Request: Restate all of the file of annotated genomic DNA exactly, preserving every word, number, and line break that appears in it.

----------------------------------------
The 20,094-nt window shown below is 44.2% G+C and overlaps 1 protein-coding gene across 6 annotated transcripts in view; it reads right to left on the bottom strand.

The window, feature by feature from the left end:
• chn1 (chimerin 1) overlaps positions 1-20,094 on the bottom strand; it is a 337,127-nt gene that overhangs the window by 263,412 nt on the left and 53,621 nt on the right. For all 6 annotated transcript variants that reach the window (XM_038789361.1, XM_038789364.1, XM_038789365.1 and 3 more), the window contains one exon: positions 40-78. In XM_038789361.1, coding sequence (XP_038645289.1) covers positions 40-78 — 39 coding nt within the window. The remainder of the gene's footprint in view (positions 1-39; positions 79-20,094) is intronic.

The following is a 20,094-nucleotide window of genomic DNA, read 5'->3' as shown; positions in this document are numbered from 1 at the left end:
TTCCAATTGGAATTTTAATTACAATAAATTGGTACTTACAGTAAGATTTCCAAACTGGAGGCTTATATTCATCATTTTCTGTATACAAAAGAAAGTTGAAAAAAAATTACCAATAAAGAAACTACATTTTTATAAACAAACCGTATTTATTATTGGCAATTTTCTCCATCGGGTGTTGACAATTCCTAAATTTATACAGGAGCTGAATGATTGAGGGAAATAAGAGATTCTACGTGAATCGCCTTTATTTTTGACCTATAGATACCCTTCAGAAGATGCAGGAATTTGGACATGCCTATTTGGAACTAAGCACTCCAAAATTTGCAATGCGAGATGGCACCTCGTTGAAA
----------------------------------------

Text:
The 20,094-nt window shown below is 44.2% G+C and overlaps 1 protein-coding gene across 6 annotated transcripts in view; it reads right to left on the bottom strand.

The window, feature by feature from the left end:
• chn1 (chimerin 1) overlaps positions 1-20,094 on the bottom strand; it is a 337,127-nt gene that overhangs the window by 263,412 nt on the left and 53,621 nt on the right. For all 6 annotated transcript variants that reach the window (XM_038789361.1, XM_038789364.1, XM_038789365.1 and 3 more), the window contains one exon: positions 40-78. In XM_038789361.1, coding sequence (XP_038645289.1) covers positions 40-78 — 39 coding nt within the window. The remainder of the gene's footprint in view (positions 1-39; positions 79-20,094) is intronic.

The following is a 20,094-nucleotide window of genomic DNA, read 5'->3' as shown; positions in this document are numbered from 1 at the left end:
TTCCAATTGGAATTTTAATTACAATAAATTGGTACTTACAGTAAGATTTCCAAACTGGAGGCTTATATTCATCATTTTCTGTATACAAAAGAAAGTTGAAAAAAAATTACCAATAAAGAAACTACATTTTTATAAACAAACCGTATTTATTATTGGCAATTTTCTCCATCGGGTGTTGACAATTCCTAAATTTATACAGGAGCTGAATGATTGAGGGAAATAAGAGATTCTACGTGAATCGCCTTTATTTTTGACCTATAGATACCCTTCAGAAGATGCAGGAATTTGGACATGCCTATTTGGAACTAAGCACTCCAAAATTTGCAATGCGAGATGGCACCTCGTTGAAA